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Gary Avis

Principal Character Artist and Ballet Master, The Royal Ballet

Interview by David Bain
Bloomsbury Central Baptist Church, London, 1 February 2017

DAVID BAIN WELCOMED GARY who began by telling us about his recent activities outside the Opera House. Gary Avis and Friends began with a performance in Ipswich in 2011 in aid of the Hunger Project of which he was then Patron when he gathered together some ballet friends, chose his favourite ‘hits’, they all had good fun and raised £50,000. Everyone gave their time and effort for free not just the dancers but also members of the Opera House staff, and it was brilliant but a hard task as he was asking them to go to Ipswich for rehearsal all day Saturday and two performances on the Sunday. This time he wanted to make it better for them all, getting his favourite dancers and works with Saturday night and Sunday matinée performances. Mara Galeazzi came and danced with him which was wonderful. Anton du Beke, now a good friend, was part of it and they did a number together, which Gary loved, and from the two shows they raised £105,000.

 Gary Avis and Friends began with a performance in Ipswich in 2011 in aid of the Hunger Project of which he was then Patron…

Performances were in aid of the Suffolk Community Foundation, about which Gary is very passionate, based in Ipswich where he now lives – ‘a long daily trek’ – whose new Arts and Culture Fund was launched last September. It’s about empowering people to realise how arts and culture can benefit their lives. They had a wonderful group of women, victims of domestic violence, who were living in a safe house with their children. They were given the chance to work with a writer and wrote down their experiences. Throughout the process there were lots of tears, but also laughter, and it culminated in a performance at the Theatre Royal in Bury St Edmunds with a couple of actresses reading their words and it proved to be a beautiful evening. You realise how brilliant are the benefits and how cathartic it is to release feelings and work out problems through the arts – movement, writing, dancing, painting – and Gary wanted to be part of that. He’s so grateful to Suffolk Community Foundation, and Kevin, for giving him this opportunity. Even before Kevin O’Hare was Director he was very supportive. When Gary said he’d got a mad-cap idea, he said if you have the time, do it. He asked him in January last year as he needed to get the dancers he wanted and was so thrilled that Zenaida Yanowsky came as she’d been a big part of his return to the Opera House, and it was wonderful to have her on his home stage.

Dance East is based at Jerwood House, a wonderful facility in Ipswich, with incredible studios and they do studio dance performances in their theatre. Sadly, due to their previous director, a lot of people from Ipswich/Suffolk weren’t invited to be involved but, thanks to Brendan Keeney, the new director, things have improved greatly and Gary is now on the Board and feels he can start giving back. Part of the Gary Avis and Friends galas had incorporated two community elements. One was where he’d started, in community theatre, and he’d been involved in their recent show, Hairspray, so they did a chorus from that, and the Centre for Advanced Training, whose local branch performed a piece made by Antonia Franceschi. Brendan was worried about putting the 16 year olds alongside Royal Ballet dancers but they really held their own and it was a wonderful experience for everyone.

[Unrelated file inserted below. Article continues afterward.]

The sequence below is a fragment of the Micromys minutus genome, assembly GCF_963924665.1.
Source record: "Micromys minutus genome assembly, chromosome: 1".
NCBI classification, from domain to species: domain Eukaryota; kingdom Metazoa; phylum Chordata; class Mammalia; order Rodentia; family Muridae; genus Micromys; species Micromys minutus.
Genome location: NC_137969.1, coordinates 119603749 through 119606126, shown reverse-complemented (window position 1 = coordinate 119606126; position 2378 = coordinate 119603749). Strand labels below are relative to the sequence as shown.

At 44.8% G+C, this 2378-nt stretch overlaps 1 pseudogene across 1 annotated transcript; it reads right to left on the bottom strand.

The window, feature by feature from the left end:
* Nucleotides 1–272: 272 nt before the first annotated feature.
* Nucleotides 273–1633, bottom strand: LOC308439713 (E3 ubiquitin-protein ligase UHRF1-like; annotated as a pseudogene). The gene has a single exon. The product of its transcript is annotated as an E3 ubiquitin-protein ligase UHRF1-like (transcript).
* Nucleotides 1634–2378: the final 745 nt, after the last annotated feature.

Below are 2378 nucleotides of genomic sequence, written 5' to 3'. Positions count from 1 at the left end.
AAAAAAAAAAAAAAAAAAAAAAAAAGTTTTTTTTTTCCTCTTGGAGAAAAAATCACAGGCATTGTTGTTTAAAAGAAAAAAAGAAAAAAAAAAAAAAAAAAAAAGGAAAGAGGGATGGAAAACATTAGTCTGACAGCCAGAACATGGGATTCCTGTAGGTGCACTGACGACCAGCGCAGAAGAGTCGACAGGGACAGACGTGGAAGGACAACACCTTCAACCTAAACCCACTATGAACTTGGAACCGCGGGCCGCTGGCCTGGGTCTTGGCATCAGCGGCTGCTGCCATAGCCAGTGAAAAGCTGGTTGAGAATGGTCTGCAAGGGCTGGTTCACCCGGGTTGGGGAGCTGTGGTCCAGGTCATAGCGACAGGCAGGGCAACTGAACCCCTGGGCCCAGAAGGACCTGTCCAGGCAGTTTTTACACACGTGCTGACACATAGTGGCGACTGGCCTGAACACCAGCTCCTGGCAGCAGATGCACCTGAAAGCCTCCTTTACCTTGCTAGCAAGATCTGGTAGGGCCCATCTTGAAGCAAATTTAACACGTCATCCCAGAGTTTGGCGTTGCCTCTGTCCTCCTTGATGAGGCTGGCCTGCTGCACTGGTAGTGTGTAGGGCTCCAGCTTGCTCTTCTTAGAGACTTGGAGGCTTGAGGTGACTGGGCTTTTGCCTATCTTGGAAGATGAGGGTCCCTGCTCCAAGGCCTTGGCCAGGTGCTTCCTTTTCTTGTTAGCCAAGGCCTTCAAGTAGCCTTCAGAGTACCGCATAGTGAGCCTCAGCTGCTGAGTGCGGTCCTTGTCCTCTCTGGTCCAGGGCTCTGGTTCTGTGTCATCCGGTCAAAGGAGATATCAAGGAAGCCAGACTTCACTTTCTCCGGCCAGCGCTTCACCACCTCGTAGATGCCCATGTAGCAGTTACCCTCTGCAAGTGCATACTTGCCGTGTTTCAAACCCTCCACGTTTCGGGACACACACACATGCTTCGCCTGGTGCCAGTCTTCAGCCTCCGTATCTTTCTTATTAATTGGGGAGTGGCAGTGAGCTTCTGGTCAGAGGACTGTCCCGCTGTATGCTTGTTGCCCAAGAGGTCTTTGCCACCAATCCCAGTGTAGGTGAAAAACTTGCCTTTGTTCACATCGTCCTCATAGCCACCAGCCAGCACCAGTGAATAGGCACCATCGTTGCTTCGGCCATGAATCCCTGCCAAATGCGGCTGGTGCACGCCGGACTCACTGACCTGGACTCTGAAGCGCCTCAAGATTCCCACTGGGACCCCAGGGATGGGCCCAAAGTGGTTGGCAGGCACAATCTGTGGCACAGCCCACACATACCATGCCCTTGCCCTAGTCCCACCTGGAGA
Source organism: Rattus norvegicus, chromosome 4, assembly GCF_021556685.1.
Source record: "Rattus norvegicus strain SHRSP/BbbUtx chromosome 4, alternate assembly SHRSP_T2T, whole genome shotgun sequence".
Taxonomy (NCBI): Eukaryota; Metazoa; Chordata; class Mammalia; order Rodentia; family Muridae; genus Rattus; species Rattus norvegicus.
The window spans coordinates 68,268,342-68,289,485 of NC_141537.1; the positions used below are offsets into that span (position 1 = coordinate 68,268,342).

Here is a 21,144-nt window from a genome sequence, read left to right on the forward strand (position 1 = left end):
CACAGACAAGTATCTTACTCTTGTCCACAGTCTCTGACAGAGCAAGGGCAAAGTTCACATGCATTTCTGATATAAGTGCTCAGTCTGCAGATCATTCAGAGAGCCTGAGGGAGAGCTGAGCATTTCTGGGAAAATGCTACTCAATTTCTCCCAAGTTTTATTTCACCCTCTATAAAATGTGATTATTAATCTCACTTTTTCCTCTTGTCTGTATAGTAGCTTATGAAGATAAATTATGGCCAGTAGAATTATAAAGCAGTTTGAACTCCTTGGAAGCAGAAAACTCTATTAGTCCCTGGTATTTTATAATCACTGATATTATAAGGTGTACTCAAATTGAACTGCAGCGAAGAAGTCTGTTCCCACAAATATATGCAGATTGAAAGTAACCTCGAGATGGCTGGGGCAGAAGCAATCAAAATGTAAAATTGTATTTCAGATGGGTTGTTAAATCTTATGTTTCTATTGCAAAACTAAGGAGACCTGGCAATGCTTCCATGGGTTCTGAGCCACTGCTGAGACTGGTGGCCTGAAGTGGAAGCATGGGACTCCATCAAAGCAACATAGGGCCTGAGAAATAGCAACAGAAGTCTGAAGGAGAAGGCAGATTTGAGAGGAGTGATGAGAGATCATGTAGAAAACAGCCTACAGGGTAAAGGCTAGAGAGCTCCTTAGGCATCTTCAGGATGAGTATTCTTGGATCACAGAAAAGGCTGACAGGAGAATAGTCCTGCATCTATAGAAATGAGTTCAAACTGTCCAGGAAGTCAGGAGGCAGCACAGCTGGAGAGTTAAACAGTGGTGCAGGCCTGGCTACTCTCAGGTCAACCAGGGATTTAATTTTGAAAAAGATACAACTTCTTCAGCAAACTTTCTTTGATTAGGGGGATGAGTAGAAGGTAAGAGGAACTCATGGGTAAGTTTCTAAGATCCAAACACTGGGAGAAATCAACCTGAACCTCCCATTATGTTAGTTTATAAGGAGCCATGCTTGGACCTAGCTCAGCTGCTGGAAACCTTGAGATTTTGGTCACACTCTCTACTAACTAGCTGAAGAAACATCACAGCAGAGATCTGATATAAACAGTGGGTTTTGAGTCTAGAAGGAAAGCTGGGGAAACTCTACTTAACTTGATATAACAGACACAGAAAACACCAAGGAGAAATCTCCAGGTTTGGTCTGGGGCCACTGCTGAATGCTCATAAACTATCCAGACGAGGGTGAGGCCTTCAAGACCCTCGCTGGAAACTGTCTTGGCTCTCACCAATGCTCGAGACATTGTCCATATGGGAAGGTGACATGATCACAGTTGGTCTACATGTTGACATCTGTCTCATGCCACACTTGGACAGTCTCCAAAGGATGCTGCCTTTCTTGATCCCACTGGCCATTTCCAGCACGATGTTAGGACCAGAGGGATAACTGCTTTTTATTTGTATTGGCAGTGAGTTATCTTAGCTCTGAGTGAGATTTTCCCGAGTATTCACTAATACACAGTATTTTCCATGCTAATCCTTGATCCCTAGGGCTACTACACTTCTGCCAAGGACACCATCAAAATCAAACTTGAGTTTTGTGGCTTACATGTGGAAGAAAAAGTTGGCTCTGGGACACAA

Reverting to his ballet history, Gary said he didn’t start until the age of 12. Initially he didn’t want to dance at all but his Mum sent him to disco dancing, and from there he moved to the musical theatre company where he gained acting experience including Carousel, Half a Sixpence and in pantos. He worked on his grades with his wonderful teacher, Linda Shipton, who also taught Liam Scarlett, Helen Crawford, Johnny Randall in the Upper School, and others in ENB school and around the world. He stayed with her until he was16 when he auditioned for Laine Theatre Arts, Bush Davies and Doreen Bird. He got into Laine, got a scholarship for Bush Davies, but decided to go with Doreen Bird, and never looked back. He stayed two years as he wanted to do musical theatre but his teacher suggested he audition for the Royal Ballet School which he and Doreen Bird laughed at, the latter refusing to sign the necessary papers. His ballet teacher then forged the signature so if it hadn’t been for her he wouldn’t be where he is today. But Doreen was wonderful and used him in her promotional material. He did one year in the Royal Ballet Upper School and then got into the Company so was very lucky. Now he’s primarily a Principal Character Artist, but in 2007 Monica Mason gave him an amazing gift of Assistant Ballet Master, rising to Ballet Master in 2010. It really involves being a jack of all trades – he does the cast sheets, the ‘loo roll’, a long list of performances, characters. casts, dates etc which he, Chris Saunders and Sam Raine pore over, filling in the gaps. He types it out and prints it, deals with outside events like the launch of Liberty’s Nutcracker-themed Christmas windows, Covent Garden Christmas lights, Van Cleef at Tate Modern. He likes having a go and being encouraged to do something outside the norm.

His theatrical training was helpful but only when he joined the Royal Ballet did he realise what an integral part of it was the Character Artist, a category introduced by Anthony Dowell. Gary left the Company in 1999 but was asked back and although he loved being with ENB at the time he returned to the Royal simply because of that category. As Ballet Master you go through the casting with Kevin and decide who does which roles, and the covers. You then organise rehearsals so with, say, Chroma you divide up the pas de deux, then the finale so you’d have about 25 different bits which then all have to be put together. This is passed to Phil Mosley who schedules it into four weeks. You go through rehearsals and make sure the choreographer is happy. Once the work’s on stage you have to look after it and are there watching every performance.